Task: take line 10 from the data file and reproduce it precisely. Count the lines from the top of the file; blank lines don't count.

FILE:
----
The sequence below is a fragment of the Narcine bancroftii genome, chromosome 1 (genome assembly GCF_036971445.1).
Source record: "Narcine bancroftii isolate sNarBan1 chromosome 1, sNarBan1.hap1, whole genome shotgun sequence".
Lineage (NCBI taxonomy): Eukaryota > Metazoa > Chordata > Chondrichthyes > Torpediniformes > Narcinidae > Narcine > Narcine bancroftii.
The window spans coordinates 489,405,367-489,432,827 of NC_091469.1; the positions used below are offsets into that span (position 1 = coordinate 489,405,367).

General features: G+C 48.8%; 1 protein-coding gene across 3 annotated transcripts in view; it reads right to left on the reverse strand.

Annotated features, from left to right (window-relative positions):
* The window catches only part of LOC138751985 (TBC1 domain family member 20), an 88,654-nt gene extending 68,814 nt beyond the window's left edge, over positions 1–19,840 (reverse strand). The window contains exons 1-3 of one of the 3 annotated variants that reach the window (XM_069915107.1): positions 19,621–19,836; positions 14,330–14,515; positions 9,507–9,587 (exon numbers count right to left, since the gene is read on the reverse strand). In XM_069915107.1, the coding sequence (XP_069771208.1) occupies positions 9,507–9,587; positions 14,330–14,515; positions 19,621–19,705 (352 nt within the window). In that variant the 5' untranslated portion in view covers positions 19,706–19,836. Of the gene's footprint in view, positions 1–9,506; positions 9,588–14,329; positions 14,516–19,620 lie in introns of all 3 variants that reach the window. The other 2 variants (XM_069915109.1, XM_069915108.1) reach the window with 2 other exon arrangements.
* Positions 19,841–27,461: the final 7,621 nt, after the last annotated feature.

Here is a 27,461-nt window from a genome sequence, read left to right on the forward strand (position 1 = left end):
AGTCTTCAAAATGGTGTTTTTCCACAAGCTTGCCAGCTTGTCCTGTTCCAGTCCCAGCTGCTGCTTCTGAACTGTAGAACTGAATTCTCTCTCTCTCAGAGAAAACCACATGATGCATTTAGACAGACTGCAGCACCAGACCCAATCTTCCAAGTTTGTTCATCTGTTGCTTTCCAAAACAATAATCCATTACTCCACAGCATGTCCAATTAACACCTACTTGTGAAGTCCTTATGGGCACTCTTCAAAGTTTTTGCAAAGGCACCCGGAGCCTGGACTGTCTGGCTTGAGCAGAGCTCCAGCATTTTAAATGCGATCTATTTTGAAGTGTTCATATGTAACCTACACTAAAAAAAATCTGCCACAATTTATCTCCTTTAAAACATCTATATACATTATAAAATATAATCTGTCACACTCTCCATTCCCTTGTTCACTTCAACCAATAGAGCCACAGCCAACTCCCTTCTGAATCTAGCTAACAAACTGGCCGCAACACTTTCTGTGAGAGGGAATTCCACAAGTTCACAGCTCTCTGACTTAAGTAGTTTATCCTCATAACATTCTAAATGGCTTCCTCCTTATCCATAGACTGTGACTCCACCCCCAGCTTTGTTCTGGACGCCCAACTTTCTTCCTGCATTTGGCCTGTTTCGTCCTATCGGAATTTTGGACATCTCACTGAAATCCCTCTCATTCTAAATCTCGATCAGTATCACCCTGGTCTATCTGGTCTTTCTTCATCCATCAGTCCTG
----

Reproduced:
AGTCTTCAAAATGGTGTTTTTCCACAAGCTTGCCAGCTTGTCCTGTTCCAGTCCCAGCTGCTGCTTCTGAACTGTAGAACTGAATTCTCTCTCTCTCAGAGAAAACCACATGATGCATTTAGACAGACTGCAGCACCAGACCCAATCTTCCAAGTTTGTTCATCTGTTGCTTTCCAAAACAATAATCCATTACTCCACAGCATGTCCAATTAACACCTACTTGTGAAGTCCTTATGGGCACTCTTCAAAGTTTTTGCAAAGGCACCCGGAGCCTGGACTGTCTGGCTTGAGCAGAGCTCCAGCATTTTAAATGCGATCTATTTTGAAGTGTTCATATGTAACCTACACTAAAAAAAATCTGCCACAATTTATCTCCTTTAAAACATCTATATACATTATAAAATATAATCTGTCACACTCTCCATTCCCTTGTTCACTTCAACCAATAGAGCCACAGCCAACTCCCTTCTGAATCTAGCTAACAAACTGGCCGCAACACTTTCTGTGAGAGGGAATTCCACAAGTTCACAGCTCTCTGACTTAAGTAGTTTATCCTCATAACATTCTAAATGGCTTCCTCCTTATCCATAGACTGTGACTCCACCCCCAGCTTTGTTCTGGACGCCCAACTTTCTTCCTGCATTTGGCCTGTTTCGTCCTATCGGAATTTTGGACATCTCACTGAAATCCCTCTCATTCTAAATCTCGATCAGTATCACCCTGGTCTATCTGGTCTTTCTTCATCCATCAGTCCTG